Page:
The Generic Ballot Numbers Point To Democratic Devastation In November

Typically, if you ask the public whether they’d prefer a Democrat or Republican in office, they tend to say they prefer Democrats. Now, those numbers don’t quite translate at the polls because Republican voters are more likely to vote. That’s why, for example, a poll of adults always looks several points better for the Democrats than a poll of likely voters.

Still, if the Democrats have a big enough lead, it indicates they’re on track to swamp the Republicans. For example in 2008, the Democrats had a 53-41 advantage over the GOP.

On the other hand, Republicans rarely lead on the generic ballot. In fact, as Gallup noted back in April, it almost never occurs — but oh boy, when it does? Look out Democrats:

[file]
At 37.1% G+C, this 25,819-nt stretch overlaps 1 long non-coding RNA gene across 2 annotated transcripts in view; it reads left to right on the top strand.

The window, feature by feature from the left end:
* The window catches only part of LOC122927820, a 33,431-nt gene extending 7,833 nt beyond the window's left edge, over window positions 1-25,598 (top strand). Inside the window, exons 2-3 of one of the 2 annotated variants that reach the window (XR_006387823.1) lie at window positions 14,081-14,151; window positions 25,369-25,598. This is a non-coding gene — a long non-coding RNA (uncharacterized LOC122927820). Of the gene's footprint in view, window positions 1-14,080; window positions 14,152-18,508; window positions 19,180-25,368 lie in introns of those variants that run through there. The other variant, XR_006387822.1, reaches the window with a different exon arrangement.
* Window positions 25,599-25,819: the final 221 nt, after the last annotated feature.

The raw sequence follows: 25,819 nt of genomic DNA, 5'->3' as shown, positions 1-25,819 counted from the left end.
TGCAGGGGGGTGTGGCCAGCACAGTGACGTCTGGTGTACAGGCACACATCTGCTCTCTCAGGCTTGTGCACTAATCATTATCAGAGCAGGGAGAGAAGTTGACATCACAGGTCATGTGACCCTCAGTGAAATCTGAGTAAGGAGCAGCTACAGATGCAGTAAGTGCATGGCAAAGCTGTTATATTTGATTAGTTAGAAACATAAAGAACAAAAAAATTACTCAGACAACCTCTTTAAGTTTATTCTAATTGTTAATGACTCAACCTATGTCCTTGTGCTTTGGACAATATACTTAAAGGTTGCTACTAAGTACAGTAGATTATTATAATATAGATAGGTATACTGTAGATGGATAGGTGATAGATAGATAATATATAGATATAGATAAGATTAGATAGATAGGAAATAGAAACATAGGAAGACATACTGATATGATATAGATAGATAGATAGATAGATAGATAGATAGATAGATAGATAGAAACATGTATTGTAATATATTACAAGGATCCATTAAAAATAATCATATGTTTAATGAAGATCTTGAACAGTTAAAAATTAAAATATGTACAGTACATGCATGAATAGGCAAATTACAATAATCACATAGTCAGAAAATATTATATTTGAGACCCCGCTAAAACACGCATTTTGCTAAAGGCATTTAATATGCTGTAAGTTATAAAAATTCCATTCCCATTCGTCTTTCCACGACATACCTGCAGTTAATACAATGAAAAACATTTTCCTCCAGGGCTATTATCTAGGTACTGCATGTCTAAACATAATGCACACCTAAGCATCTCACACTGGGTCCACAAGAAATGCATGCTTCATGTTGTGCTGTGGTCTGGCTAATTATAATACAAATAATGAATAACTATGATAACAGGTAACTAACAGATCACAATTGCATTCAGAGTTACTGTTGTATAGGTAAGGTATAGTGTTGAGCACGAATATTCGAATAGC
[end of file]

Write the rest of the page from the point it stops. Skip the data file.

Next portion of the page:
A Republican advantage among all registered voters in midterm elections has been rare in Gallup’s 60-year history of tracking congressional voting preferences, happening only a few times each in the 1950, 1994, and 2002 election cycles — all years in which Republicans had strong Election Day showings.

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So, how’s the generic ballot looking this time around?

According to Rasmussen, the GOP is at 44% vs. 37% for the Democrats.

In 1994, when the GOP picked up 54 seats in the House? In late October, the GOP was ahead on the generic ballot by 48% to 45%. In November, it was tied up at 45%.

Now, it’s worth noting that Republicans shouldn’t get cocky about these numbers. They can change between now and November. Moreover, political polling is no guarantee of success. That’s why they have elections. That being said, this is the year to go all in to donate, help with campaigns, and do all you can — because we may have an opportunity to make the sort:  of:  EPIC gains they’ll still be talking about in 20-30 years.

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